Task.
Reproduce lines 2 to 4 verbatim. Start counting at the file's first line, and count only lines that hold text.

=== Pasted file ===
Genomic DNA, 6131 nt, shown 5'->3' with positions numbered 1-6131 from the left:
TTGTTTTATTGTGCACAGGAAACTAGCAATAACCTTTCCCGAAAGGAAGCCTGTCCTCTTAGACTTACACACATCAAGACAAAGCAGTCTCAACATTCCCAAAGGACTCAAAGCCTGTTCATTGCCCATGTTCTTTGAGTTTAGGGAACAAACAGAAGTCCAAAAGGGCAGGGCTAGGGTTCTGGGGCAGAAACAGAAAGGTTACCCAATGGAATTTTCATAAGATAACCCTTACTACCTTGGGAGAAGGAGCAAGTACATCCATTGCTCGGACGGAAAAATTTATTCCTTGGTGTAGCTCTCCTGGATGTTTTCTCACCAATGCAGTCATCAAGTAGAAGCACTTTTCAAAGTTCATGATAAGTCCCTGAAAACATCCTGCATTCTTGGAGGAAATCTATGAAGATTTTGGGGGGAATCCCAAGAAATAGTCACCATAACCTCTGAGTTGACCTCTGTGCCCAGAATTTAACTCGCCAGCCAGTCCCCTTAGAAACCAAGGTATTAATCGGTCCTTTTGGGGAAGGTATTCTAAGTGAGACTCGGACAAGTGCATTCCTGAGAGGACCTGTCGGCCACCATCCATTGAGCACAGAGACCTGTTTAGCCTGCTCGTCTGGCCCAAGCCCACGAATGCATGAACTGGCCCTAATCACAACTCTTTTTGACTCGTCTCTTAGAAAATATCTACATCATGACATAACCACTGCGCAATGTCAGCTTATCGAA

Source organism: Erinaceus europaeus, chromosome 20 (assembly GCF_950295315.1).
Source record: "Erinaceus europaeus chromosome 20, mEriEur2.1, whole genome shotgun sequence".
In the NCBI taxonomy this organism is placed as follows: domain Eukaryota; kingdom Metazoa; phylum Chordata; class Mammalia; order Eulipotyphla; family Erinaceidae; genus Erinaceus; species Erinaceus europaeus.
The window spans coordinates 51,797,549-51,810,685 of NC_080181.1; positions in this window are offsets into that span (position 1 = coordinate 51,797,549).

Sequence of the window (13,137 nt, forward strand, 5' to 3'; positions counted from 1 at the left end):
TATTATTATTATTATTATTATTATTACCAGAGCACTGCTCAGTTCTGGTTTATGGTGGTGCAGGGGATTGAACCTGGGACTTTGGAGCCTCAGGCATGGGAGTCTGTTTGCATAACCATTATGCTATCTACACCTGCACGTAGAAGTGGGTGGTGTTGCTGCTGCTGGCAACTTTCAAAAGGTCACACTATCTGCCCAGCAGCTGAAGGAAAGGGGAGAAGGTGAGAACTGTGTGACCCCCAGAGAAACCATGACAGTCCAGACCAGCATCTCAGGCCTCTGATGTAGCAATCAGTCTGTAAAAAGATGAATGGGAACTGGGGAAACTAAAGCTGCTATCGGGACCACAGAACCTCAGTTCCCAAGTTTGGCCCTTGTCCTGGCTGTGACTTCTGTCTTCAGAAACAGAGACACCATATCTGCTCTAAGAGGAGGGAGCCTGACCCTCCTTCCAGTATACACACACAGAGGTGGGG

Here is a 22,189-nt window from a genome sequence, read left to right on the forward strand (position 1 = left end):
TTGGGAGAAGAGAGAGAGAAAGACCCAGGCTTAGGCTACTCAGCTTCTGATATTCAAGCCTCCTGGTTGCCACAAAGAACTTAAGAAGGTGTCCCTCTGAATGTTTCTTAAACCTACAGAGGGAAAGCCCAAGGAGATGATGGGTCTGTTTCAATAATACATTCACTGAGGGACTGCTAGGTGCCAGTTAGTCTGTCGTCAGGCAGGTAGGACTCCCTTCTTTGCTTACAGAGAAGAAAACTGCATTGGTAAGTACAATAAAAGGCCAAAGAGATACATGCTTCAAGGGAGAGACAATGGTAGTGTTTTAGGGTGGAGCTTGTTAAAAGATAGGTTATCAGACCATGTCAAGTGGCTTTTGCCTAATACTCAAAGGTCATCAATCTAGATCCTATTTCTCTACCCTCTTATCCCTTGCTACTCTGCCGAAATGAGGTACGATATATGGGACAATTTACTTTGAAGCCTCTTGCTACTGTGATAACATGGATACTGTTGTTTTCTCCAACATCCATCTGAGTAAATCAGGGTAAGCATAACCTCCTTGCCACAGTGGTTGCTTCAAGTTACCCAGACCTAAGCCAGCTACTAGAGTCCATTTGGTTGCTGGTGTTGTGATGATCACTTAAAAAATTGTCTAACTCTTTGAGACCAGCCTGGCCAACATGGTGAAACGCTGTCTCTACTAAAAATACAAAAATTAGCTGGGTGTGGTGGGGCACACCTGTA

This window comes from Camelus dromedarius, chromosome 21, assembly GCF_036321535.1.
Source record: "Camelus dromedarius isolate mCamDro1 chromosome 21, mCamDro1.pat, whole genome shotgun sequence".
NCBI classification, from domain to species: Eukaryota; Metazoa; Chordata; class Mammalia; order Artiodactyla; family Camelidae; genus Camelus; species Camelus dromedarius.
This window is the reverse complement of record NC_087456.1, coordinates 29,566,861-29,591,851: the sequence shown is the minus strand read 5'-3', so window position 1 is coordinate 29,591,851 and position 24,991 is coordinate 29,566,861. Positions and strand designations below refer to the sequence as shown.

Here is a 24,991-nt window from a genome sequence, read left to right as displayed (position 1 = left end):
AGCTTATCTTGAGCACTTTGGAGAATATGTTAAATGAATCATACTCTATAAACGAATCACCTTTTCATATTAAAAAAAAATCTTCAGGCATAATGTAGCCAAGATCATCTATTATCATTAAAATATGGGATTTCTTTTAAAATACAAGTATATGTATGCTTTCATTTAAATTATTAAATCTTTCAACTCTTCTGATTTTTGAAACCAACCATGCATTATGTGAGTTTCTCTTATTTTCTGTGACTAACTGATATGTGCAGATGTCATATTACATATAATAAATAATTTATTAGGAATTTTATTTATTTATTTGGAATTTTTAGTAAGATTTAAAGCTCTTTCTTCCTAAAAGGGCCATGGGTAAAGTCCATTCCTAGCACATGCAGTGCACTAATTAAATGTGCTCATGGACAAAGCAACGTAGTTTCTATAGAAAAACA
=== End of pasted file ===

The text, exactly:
TTGTTTTATTGTGCACAGGAAACTAGCAATAACCTTTCCCGAAAGGAAGCCTGTCCTCTTAGACTTACACACATCAAGACAAAGCAGTCTCAACATTCCCAAAGGACTCAAAGCCTGTTCATTGCCCATGTTCTTTGAGTTTAGGGAACAAACAGAAGTCCAAAAGGGCAGGGCTAGGGTTCTGGGGCAGAAACAGAAAGGTTACCCAATGGAATTTTCATAAGATAACCCTTACTACCTTGGGAGAAGGAGCAAGTACATCCATTGCTCGGACGGAAAAATTTATTCCTTGGTGTAGCTCTCCTGGATGTTTTCTCACCAATGCAGTCATCAAGTAGAAGCACTTTTCAAAGTTCATGATAAGTCCCTGAAAACATCCTGCATTCTTGGAGGAAATCTATGAAGATTTTGGGGGGAATCCCAAGAAATAGTCACCATAACCTCTGAGTTGACCTCTGTGCCCAGAATTTAACTCGCCAGCCAGTCCCCTTAGAAACCAAGGTATTAATCGGTCCTTTTGGGGAAGGTATTCTAAGTGAGACTCGGACAAGTGCATTCCTGAGAGGACCTGTCGGCCACCATCCATTGAGCACAGAGACCTGTTTAGCCTGCTCGTCTGGCCCAAGCCCACGAATGCATGAACTGGCCCTAATCACAACTCTTTTTGACTCGTCTCTTAGAAAATATCTACATCATGACATAACCACTGCGCAATGTCAGCTTATCGAA

Source organism: Erinaceus europaeus, chromosome 20 (assembly GCF_950295315.1).
Source record: "Erinaceus europaeus chromosome 20, mEriEur2.1, whole genome shotgun sequence".